Wednesday, 8 June 2011

“Rose, c'est Paris” – A Journey

(This blogpage contains controversial materials on
sex and religion some people might find offensive.)

The missing Rose in the personas of  an opium eater, oriental beauty, a mistress, nun, socialite, femme fatale, vagabond, etc.

 Clips related to the feature-length film by Serge Bramly.  
The film is narrated by a third person that incites
 a sense of detachment.

The Angling of A Female Photographer

The extraordinary duality on its form of expressions combining photography and feature-length film, “Rose, c’est Paris” makes a unique exhibition.  The summation of the continual oeuvre over 10 years on the subject of the female gender by Bettina Rheims (1952 - ) garners true plaudits.

Although the project is a collaborative effort between Serge Bramly (1949 - ) and her, this is a review on Rheims as an artist-cum-photographer, a title that befits her expressive and painterly style of works.  Of her 10 year span on the subject involving femininity of young girls, Chinese women amidst cultural changes, portraits of celebrity women, fashionistas and monograph on the wife of a Russian millionaire, this work is arguably the magnum opus of her work so far (see list of her works at bottom).

The display walls are offset to create vistas that toy with
the idea of “now you see it, now you don’t”.

The subtle grey tones on the black and white images
set in taut with dashes of baby pink and velvet colours at
the exhibition venue of Hong Kong.

Voyeuristic drifts are hinted through the openings
on the walls.

The temporarily built enclosure screening the feature-length film of the same title.  Upon entering, it reminds Sundial of the seedy peep-shows in Amsterdam and London.

Analysing on the Project

‘Rose, c’est Paris’ offers more complex and enduring layering than most reviews had described of – a storyline of a girl named “B” in search of the missing twin sister “R or Rose”, in a Paris with quasi-Film Noir sub-plots shot in silver gelatin prints or cinematographic montages (depending whether you are talking about the photographs or the film).  Through the segmented narratives of 12 chapters, Rose has varnished under the plausible circumstances of abduction, tormented love, degradation, bride selling, masonic involvements etc – all of these unthinkable circumstances that were imbued with strong overtones of risqué, taboos and obsessions .  To grind down to essence and classify using socio-cultural parameters, there exists a cohesive triangular nexus of femininity, decency and space-time that crossbreeds and recreates an entity of its own kind.  We also quote from Rheims in her interviews as points of references (hightlighted in blue grey).

The twin sisters “B” and “R” have the same initials as Bramly and Rheims, incidentally an ex-husband and wife team; and Rheims has freely admitted that the project has autobiographical connotations.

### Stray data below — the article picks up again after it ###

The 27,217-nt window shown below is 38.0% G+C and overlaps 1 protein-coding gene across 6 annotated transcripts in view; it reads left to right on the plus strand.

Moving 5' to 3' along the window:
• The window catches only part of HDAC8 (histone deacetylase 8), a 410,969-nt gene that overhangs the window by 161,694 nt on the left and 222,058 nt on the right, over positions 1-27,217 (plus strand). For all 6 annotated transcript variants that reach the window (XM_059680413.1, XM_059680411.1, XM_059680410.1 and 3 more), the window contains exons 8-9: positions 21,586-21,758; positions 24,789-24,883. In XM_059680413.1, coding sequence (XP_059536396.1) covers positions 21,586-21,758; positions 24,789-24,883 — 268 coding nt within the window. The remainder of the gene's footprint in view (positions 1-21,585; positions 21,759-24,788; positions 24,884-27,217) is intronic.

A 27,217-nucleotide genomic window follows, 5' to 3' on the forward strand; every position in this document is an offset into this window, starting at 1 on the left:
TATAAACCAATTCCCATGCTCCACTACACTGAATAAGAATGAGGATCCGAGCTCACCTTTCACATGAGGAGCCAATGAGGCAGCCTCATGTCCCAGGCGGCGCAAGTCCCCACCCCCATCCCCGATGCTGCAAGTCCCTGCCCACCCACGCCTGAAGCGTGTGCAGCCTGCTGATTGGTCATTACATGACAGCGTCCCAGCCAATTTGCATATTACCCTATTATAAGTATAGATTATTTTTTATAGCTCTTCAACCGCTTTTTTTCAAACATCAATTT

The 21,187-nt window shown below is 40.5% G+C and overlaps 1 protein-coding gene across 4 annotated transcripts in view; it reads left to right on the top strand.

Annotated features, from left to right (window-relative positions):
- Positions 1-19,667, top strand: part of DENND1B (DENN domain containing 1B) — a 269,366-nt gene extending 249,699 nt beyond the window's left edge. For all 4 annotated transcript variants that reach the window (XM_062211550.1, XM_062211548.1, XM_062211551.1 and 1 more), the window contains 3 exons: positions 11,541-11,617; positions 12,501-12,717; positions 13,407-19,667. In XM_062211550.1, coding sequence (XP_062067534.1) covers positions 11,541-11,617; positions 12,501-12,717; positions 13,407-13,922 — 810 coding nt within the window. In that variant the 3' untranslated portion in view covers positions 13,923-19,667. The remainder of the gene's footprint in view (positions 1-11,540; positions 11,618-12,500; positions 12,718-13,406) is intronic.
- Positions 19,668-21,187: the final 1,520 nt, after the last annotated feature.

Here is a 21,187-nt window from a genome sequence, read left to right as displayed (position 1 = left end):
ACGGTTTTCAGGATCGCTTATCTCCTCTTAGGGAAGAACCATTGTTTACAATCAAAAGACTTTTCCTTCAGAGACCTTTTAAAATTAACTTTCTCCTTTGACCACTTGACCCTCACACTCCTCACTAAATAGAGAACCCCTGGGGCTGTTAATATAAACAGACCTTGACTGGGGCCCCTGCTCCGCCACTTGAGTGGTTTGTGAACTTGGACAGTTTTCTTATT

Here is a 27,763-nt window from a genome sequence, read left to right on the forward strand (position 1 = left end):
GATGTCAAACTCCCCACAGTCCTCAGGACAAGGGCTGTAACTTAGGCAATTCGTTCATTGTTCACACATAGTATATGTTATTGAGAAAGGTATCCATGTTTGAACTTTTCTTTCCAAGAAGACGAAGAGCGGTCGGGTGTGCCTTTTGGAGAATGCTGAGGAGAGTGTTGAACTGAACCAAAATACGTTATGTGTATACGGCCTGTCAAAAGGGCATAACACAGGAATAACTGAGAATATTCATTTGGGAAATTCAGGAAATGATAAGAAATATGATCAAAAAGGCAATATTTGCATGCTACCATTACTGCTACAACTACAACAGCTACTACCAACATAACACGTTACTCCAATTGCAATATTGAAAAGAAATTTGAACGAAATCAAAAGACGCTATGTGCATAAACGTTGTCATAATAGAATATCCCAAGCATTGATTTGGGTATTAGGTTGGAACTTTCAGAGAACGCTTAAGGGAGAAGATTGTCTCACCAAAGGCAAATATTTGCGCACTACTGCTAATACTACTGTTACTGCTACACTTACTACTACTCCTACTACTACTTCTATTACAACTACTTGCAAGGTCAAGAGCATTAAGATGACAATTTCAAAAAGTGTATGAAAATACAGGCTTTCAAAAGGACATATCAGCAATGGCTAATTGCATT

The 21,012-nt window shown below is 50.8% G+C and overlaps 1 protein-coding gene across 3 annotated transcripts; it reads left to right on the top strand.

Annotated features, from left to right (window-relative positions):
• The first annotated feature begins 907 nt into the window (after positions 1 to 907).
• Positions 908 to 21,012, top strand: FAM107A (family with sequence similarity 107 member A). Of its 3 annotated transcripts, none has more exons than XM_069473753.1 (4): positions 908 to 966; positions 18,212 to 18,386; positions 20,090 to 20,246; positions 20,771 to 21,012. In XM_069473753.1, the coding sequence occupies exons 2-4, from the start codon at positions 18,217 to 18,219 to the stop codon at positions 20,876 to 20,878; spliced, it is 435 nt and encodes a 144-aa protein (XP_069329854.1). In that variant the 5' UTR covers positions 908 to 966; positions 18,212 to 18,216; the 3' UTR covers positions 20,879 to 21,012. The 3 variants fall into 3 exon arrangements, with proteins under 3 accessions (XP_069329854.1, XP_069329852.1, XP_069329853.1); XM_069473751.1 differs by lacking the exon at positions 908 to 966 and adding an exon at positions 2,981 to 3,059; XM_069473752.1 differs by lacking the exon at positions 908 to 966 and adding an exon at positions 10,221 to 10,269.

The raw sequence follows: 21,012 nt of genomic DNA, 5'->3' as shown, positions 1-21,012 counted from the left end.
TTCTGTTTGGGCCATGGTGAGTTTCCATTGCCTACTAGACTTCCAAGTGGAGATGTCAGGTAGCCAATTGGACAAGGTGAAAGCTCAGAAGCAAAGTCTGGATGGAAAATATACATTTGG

The voyeur in Sundial finds more thrill by looking at these
behind-the-scene photographs.


1. Femininity

Rheims has stressed in many occasions that she, as a female photographer, understands her woman “sitters” better and they feel more comfortable with her.  Hence to view her photographs is like reading the subjects in their most natural expressions and postures, a key to the “in-depth” personal studies.  This is the most engaging aspect of experiencing her photographs; and through the manifolds of Rose’s personas, these images may perhaps shed better lights on the contemporary identities of the fairer sex.

"I am a Mrs., I am also Feministin. I make photos with women and for women. Never will I mean models to something to force, from which I did not want that one would do it with me. My view of women is voyeuristisch and not male. There are by the way above all women, who like my pictures. Probably, because on them the sexual is connected gladly and not with pain as usual often in the art."
Bettina Rheims (BR) interviewed on Berliner Zeitung on 27 November, 1999.

“Rose is a story that came to us (Rheims and Bramly) separately but the same one. It is somewhat of a Alice – not in Wonderland – but Lost in Paris. The main character, Rose, is searching for her missing twin sister and, in order to find her, she has to cross the different worlds and in order to pass through them, she has to become all sorts of different characters.” 
BR in two part interview in Artinfo on 13 and 15 October, 2010.

2. Decency

There is no absolute right or wrong, nor is there pure reality and imagination in what Rose might have experienced.  Rose as a fictional character, if you believe she ever exists according to her sister, passing through her journey in the streets of Paris is analogous to the rites of passage everyone might go through.  It is a sort of innocence lost the viewer witnesses during the course of inspecting the images.  The revelations are at times seductive and vile, while at other times virtuous and gruesome.  They are meant to challenge our very percepts and mindsets.